Dental Care

Dentistry is a rapidly growing area of veterinary science. We have seen a greater awareness over the last 25 years of its importance to the overall health of the animals we treat.

Just like humans, pets’ teeth need looking after too. The health of their teeth and gums has a significant impact on their overall quality of life. Imagine how your mouth would feel, and smell, if you never brushed your teeth. Imagine having a really bad toothache and not being able to tell anyone about it!

Dental disease

If teeth are not regularly cleaned, food particles, bacteria and saliva build up, forming plaque on the teeth. Plaque sticks to the tooth surface above and below the gum line. If not removed, it will calcify into tartar (also known as calculus). This appears as a yellow-brown hard material on the teeth. Over time the bacterial infection in tartar causes irreversible changes to occur.

Without proper preventive or therapeutic dental care, plaque and tartar build-up leads to periodontal disease, which affects the tissues and structures supporting the teeth. Periodontal disease can cause oral pain, tooth loss and even heart and kidney problems.

Common signs of dental disease, in order of severity, include:

  • Yellow-brown tartar around the gum line

  • Inflamed, red gums

  • Bad breath

  • Change in eating or chewing habits (especially in cats)

  • Pawing at the face or mouth

  • Excessive drooling

  • Pain or bleeding when you touch the gums or mouth

If your pet is showing any of these signs of dental disease, please book an appointment to see one of our veterinarians.

Early assessment and action can save your pet’s teeth.

 

How can I prevent dental disease?

Long-term control and prevention of dental disease requires regular home care. The best way to begin this is to accustom your pet from an early age. Dental home care may include:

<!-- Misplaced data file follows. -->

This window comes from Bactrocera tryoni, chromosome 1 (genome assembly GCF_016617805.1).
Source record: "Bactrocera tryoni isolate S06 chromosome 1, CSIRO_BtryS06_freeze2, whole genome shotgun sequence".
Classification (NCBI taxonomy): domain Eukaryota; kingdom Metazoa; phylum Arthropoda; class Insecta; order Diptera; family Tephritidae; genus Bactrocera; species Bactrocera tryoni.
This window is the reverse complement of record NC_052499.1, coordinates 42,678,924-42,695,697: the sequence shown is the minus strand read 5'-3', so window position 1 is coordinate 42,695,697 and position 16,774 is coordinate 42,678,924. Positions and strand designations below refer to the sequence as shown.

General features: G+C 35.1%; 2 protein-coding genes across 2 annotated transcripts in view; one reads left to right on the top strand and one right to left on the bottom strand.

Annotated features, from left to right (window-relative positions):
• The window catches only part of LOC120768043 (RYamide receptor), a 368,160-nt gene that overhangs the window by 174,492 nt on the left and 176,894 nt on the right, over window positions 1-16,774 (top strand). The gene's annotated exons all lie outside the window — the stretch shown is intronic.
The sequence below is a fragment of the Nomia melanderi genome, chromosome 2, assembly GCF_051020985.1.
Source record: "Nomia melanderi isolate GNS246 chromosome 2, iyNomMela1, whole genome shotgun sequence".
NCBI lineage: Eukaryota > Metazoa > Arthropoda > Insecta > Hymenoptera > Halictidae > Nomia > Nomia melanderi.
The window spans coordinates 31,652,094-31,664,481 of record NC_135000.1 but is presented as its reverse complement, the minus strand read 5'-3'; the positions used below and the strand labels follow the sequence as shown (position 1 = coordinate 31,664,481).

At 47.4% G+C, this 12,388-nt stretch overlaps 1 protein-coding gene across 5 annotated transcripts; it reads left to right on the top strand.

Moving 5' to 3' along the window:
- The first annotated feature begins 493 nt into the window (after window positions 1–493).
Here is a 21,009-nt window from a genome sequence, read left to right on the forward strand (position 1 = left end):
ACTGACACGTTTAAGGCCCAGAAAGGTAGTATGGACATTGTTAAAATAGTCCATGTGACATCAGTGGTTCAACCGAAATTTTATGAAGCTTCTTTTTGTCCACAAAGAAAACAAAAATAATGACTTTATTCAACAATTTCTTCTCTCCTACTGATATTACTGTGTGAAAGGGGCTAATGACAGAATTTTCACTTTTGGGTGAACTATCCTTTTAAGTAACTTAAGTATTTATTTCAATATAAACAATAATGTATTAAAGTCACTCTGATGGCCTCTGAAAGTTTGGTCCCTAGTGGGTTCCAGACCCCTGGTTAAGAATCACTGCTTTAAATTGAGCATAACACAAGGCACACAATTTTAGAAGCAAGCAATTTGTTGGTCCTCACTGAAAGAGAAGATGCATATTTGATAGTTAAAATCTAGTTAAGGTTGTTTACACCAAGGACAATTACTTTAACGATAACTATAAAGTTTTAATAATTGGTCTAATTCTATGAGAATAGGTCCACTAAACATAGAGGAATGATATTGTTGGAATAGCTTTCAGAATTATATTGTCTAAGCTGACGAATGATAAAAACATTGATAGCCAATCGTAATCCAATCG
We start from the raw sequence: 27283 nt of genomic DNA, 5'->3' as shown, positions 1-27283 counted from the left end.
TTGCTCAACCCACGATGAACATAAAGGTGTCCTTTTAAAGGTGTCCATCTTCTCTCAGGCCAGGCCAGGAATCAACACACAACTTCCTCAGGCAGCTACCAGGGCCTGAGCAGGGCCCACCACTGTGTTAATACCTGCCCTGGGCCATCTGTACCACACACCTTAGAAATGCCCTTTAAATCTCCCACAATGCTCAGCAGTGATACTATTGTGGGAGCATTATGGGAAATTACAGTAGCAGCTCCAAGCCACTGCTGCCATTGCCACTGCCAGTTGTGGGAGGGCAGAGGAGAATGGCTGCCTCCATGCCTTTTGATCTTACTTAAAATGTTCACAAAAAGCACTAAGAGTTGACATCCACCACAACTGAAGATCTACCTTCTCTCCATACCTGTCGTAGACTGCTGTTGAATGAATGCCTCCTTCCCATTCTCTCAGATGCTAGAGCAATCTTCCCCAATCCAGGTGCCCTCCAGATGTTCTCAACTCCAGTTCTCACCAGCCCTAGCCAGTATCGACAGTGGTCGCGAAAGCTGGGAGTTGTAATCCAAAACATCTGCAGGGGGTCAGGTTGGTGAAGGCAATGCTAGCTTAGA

• Brushing teeth daily – just like us! This is the best form of dental hygiene. Pet toothbrushes and toothpaste are now available. Please do not use human toothpaste formulas on your pet as they are not designed to be swallowed and may be toxic.

  • Feed pets special dental diets or raw meaty bones. This can help reduce the accumulation of tartar.

  • Use dental toys, enzymatic chews or teeth-cleaning biscuits to help keep the teeth clean.

Regular and frequent attention to your pet's teeth may avoid the need for a professional dental clean under anaesthetic, and will also improve your pet's overall health.

 

What does a professional dental clean involve?

It is the same as a scale and polish done by a dentist for us. However, unlike us, our pets won’t sit still or open their mouth to allow a comprehensive cleaning of their teeth. For this reason our pets need to have a general anaesthetic for a professional dental clean. 

Your pet will need to be assessed by one of our veterinarians.  The degree of dental disease will be assessed to determine if extractions, antibiotics and anti-inflammatories will be required.

The assessment may also include a physical exam, blood tests and urine tests to ensure they are healthy prior to having an anaesthetic. 

Once anaesthetised, we can give the teeth a thorough cleaning using our specialised dental equipment.

When your pet goes home, we'll discuss methods of reducing dental disease in the future.

If you have any questions about dental care or professional dental cleaning, please do not hesitate to contact us.